Unless you have a little girl in your life, you are probably unaware that the clever marketers at Disney have amassed a sizable fortune by bundling the Disney princesses together as though they were the Justice League of America and have been selling, selling, selling the hell out of them. Not only DVD’s but clothing, books, knick-knacks, costumes, foodstuffs, dinnerware etc. The list is ENDLESS.
My problem, aside from the predatory marketing to children, is the message that some of the old guard Princesses send to my daughters.
There is, believe it or not, a Princess hierarchy with Cinderella at the top of the food chain. Next in line is Sleeping Beauty with the others trailing behind in various ranks of importance.
The older, most popular, stories carry the exact same sad theme. That is to say, at the end of each story each princess is either in a comatose state (Sleeping Beauty), dead (Snow White) or is destine to a lifetime of slavery and cruelty (Cinderella) until what? Until some man walks into their lives and rescues them from their horrible fate. I don’t want my daughters to grow up thinking that redemption and happiness will only arrive when they are “saved” by a prince. It’s a lie.
I’ve observed that each little girl tends to gravitate towards one special princess who becomes her “favorite.” When she was going through this phase, 7-Year Old Daughter, without any encouragement or guidance from me, thank God almighty, favored Mulan, Pocahontas and Jasmine, who were not only the more self-reliant Princesses of the bunch, but were minorities to boot! She didn’t get all wrapped up in the 1950s lily white suburban princess dream. Mulan and Pocahontas reject marriage at the end of their movies for a greater good! Go 7-Year Old!
Last night, 2.5-Year Old Daughter asked me to read to her. I told her to go get some books. She came back with a arm full of Disney Princess books. So now it begins all over again.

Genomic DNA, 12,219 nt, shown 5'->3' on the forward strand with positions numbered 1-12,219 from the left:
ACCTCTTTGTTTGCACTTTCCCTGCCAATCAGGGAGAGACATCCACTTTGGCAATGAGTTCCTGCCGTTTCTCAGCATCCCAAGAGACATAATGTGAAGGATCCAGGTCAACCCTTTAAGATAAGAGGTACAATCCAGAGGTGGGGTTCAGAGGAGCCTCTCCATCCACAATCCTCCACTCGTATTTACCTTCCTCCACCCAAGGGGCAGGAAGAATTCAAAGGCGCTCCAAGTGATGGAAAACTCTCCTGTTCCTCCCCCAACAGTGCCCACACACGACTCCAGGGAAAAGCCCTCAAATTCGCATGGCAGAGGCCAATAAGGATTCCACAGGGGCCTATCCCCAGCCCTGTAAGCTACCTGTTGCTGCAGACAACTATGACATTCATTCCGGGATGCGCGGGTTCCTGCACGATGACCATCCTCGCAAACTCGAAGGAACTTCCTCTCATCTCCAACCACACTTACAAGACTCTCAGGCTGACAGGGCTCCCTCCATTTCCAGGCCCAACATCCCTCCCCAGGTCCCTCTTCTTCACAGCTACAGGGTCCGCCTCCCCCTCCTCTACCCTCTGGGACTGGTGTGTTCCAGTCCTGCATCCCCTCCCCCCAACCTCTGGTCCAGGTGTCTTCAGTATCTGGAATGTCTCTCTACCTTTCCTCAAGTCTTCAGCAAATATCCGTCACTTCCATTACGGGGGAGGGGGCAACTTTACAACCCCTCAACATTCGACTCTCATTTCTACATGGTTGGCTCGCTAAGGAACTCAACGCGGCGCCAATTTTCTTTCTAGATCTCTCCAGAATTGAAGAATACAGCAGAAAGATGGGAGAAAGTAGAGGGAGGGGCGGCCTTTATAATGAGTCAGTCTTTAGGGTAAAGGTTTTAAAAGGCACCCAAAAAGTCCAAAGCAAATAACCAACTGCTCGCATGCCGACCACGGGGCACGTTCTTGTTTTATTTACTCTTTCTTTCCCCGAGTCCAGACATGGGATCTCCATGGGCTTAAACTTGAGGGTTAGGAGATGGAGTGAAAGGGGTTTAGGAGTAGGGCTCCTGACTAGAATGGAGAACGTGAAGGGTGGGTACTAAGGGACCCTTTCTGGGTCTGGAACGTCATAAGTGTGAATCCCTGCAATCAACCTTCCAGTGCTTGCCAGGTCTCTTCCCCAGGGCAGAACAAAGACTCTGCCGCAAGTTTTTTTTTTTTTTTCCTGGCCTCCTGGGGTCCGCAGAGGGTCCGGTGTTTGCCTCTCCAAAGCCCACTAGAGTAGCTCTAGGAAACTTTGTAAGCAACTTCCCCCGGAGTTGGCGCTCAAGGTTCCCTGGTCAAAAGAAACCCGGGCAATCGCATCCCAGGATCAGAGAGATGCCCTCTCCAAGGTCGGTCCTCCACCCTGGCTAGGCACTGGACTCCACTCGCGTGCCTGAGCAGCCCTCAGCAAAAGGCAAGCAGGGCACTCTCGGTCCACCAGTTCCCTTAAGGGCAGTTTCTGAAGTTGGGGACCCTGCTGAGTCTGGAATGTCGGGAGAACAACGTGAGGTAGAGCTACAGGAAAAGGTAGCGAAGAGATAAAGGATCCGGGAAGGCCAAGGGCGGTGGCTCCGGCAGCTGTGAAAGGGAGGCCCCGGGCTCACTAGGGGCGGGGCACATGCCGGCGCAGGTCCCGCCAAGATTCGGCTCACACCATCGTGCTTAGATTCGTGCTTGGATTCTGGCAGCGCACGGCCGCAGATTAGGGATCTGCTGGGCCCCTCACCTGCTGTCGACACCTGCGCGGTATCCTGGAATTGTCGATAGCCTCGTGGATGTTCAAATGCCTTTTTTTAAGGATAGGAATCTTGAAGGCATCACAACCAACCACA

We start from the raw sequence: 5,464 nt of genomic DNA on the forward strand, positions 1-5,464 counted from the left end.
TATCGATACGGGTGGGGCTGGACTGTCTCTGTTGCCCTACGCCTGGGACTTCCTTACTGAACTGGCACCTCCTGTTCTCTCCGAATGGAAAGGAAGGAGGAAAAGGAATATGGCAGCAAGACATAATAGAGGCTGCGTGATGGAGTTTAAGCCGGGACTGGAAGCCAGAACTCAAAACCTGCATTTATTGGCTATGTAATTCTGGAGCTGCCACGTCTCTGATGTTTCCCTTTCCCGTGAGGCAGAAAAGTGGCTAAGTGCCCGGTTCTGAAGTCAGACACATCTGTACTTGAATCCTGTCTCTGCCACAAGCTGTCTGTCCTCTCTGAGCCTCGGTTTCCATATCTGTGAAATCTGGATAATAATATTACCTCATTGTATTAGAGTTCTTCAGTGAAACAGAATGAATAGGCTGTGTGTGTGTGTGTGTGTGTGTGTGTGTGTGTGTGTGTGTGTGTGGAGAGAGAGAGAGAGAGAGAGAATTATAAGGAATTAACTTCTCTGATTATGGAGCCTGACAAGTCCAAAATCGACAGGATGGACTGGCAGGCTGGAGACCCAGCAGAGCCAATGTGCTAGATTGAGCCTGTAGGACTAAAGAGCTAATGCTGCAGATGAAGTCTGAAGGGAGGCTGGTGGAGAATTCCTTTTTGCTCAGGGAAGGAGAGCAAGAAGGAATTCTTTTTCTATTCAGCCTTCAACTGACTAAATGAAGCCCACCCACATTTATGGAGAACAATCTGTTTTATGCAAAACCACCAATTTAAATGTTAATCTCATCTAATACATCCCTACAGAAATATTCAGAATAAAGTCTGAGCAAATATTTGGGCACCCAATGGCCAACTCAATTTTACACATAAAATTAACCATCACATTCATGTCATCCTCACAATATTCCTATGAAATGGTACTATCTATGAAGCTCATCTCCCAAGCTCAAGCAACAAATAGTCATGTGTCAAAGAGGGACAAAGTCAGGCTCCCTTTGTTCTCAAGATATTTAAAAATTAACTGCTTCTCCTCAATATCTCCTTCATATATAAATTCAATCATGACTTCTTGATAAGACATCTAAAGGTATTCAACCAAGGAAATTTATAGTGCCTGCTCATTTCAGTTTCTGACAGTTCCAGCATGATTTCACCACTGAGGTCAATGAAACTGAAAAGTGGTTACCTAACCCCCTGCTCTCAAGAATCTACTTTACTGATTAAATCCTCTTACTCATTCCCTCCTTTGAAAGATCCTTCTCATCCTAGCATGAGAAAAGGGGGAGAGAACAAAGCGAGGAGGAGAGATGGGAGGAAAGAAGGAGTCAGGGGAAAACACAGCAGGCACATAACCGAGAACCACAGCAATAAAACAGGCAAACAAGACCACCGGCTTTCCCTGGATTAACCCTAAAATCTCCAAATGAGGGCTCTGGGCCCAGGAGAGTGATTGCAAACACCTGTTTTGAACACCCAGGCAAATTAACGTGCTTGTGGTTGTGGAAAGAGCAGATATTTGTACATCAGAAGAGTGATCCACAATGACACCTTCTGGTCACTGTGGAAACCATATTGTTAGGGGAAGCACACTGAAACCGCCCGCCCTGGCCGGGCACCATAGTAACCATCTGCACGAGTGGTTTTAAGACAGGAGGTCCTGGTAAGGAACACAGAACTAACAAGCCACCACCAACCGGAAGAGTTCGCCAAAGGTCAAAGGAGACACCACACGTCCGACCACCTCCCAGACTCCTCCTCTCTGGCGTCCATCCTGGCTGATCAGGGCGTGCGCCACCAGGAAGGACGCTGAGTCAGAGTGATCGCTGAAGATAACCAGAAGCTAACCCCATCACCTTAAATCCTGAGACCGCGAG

love that Mulan and Pocahontas are on the list… for me, it was waiting out a brief “barbie”/cheerleader phase with my daughter. just kept putting strong females in front of her (literature, film, etc)…when she was old enough? XENA! never needed rescue! probably not a great message, but big ol’ campy fun!
You’re preaching to the choir here, brother. Mind you, I was pretty clueless about the whole Disney princess resurgence thing (and the accompanying marketing machine) until Ann and K came into my life.What is difficult for me is the whole contradiction thing of putting on an air of “excitement” whilst choking back the bile rising from my stomach.Have I mentioned how I hate commercialism, consumerism?You forgot to add Disney princess bedsheets and comforters to your list.K is graduating to the next level now. Dora is behind her, she’s still a bit engaged with the princess thing, but she and her Mom are out getting new “High School Musical” themed running shoes today.If I had a time machine I would go back and kill Walt Disney.
your daughters and their endless fascination with these princesses cause me more stress than I can even voice.
Daisy: I wish Disney would invent a militant lesbian Princess. That’d shakeup the status quo!Rob: It’s the same in this household. Out with the Princesses, in with Miley Cyrus. whrr: You are mistaken. The fascination is not “endless.” It is a phase. If you are being raised in a Western household, it’s almost a natural progression.
Good news, I spent all of last week at Toy Fair and the Princesses are slowly being replaced by the next Disney marketing jugernaut – Fairies. Tink (Tinkerbell) and her pixie pals are going to be the next big thing and they are more girl power than passive princess.
Have I mentioned that Disney is pure evil? Sorry that your girls have gotten sucked in, but there’s really no defense against the Disney marketing juggernaut.
I unthinkingly played into this horror show with my nieces, buying them Disney princess DVDs because they liked them. Now that I have a daughter of my own I fear the “princess mentality.” Even some of her infant clothes (she’s just 3 months old) have sayings like “Pretty Princess” and “Little Princess” and that sort of junk. Why do we as a society want little girls to want to be princesses? If she picks one, I hope it’s Mulan or Belle (at least she likes to read)!
When I was five The Little Mermaid hit cinemas and from then on I was obsessed with it and anything Disney.However, I’ve still managed to grow up, go to University and get into a profession which is dominated by men. Every little girl wants to be a princess or a fairy, but the same little girls want to be Doctors and veterinarians. Everyone grows up and everyone realises that Disney is not real. What’s wrong with allowing your girls to indulge their princess fantasies, whilst teaching them about the real world?